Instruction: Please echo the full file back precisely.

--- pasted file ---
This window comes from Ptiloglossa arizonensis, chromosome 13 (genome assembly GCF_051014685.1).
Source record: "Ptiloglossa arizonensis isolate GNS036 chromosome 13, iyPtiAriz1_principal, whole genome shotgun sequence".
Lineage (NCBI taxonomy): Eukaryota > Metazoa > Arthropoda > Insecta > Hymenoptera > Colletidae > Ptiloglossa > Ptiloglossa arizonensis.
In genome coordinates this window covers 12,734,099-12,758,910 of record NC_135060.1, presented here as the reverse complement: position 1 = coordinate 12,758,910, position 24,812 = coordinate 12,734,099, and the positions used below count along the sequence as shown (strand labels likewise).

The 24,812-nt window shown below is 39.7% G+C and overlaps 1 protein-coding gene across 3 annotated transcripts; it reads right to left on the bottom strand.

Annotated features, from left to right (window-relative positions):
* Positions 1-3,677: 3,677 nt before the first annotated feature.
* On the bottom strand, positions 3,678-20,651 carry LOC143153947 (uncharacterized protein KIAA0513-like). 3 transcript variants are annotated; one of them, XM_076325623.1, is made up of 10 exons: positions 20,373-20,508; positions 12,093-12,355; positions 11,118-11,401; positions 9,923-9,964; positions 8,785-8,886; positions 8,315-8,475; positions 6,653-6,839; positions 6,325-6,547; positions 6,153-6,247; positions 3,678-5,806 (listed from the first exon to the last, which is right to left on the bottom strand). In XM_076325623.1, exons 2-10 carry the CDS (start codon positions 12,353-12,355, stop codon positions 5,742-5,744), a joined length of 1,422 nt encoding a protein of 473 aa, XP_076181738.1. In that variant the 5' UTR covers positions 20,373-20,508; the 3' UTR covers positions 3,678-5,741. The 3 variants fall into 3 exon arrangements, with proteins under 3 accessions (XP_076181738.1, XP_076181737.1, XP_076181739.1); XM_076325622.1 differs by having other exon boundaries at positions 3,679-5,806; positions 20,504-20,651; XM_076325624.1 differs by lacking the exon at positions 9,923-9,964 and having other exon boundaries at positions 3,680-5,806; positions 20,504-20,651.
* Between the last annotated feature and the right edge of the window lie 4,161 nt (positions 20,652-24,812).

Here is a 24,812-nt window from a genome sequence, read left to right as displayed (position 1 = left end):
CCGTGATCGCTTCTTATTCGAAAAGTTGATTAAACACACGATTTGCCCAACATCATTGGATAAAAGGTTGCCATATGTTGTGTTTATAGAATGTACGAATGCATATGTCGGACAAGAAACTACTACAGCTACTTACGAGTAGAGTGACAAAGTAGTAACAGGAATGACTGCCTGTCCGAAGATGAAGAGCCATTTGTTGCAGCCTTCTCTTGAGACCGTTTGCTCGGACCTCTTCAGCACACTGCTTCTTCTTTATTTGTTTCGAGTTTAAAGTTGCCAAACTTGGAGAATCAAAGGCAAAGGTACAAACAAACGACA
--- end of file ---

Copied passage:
This window comes from Ptiloglossa arizonensis, chromosome 13 (genome assembly GCF_051014685.1).
Source record: "Ptiloglossa arizonensis isolate GNS036 chromosome 13, iyPtiAriz1_principal, whole genome shotgun sequence".
Lineage (NCBI taxonomy): Eukaryota > Metazoa > Arthropoda > Insecta > Hymenoptera > Colletidae > Ptiloglossa > Ptiloglossa arizonensis.
In genome coordinates this window covers 12,734,099-12,758,910 of record NC_135060.1, presented here as the reverse complement: position 1 = coordinate 12,758,910, position 24,812 = coordinate 12,734,099, and the positions used below count along the sequence as shown (strand labels likewise).

The 24,812-nt window shown below is 39.7% G+C and overlaps 1 protein-coding gene across 3 annotated transcripts; it reads right to left on the bottom strand.

Annotated features, from left to right (window-relative positions):
* Positions 1-3,677: 3,677 nt before the first annotated feature.
* On the bottom strand, positions 3,678-20,651 carry LOC143153947 (uncharacterized protein KIAA0513-like). 3 transcript variants are annotated; one of them, XM_076325623.1, is made up of 10 exons: positions 20,373-20,508; positions 12,093-12,355; positions 11,118-11,401; positions 9,923-9,964; positions 8,785-8,886; positions 8,315-8,475; positions 6,653-6,839; positions 6,325-6,547; positions 6,153-6,247; positions 3,678-5,806 (listed from the first exon to the last, which is right to left on the bottom strand). In XM_076325623.1, exons 2-10 carry the CDS (start codon positions 12,353-12,355, stop codon positions 5,742-5,744), a joined length of 1,422 nt encoding a protein of 473 aa, XP_076181738.1. In that variant the 5' UTR covers positions 20,373-20,508; the 3' UTR covers positions 3,678-5,741. The 3 variants fall into 3 exon arrangements, with proteins under 3 accessions (XP_076181738.1, XP_076181737.1, XP_076181739.1); XM_076325622.1 differs by having other exon boundaries at positions 3,679-5,806; positions 20,504-20,651; XM_076325624.1 differs by lacking the exon at positions 9,923-9,964 and having other exon boundaries at positions 3,680-5,806; positions 20,504-20,651.
* Between the last annotated feature and the right edge of the window lie 4,161 nt (positions 20,652-24,812).

Here is a 24,812-nt window from a genome sequence, read left to right as displayed (position 1 = left end):
CCGTGATCGCTTCTTATTCGAAAAGTTGATTAAACACACGATTTGCCCAACATCATTGGATAAAAGGTTGCCATATGTTGTGTTTATAGAATGTACGAATGCATATGTCGGACAAGAAACTACTACAGCTACTTACGAGTAGAGTGACAAAGTAGTAACAGGAATGACTGCCTGTCCGAAGATGAAGAGCCATTTGTTGCAGCCTTCTCTTGAGACCGTTTGCTCGGACCTCTTCAGCACACTGCTTCTTCTTTATTTGTTTCGAGTTTAAAGTTGCCAAACTTGGAGAATCAAAGGCAAAGGTACAAACAAACGACA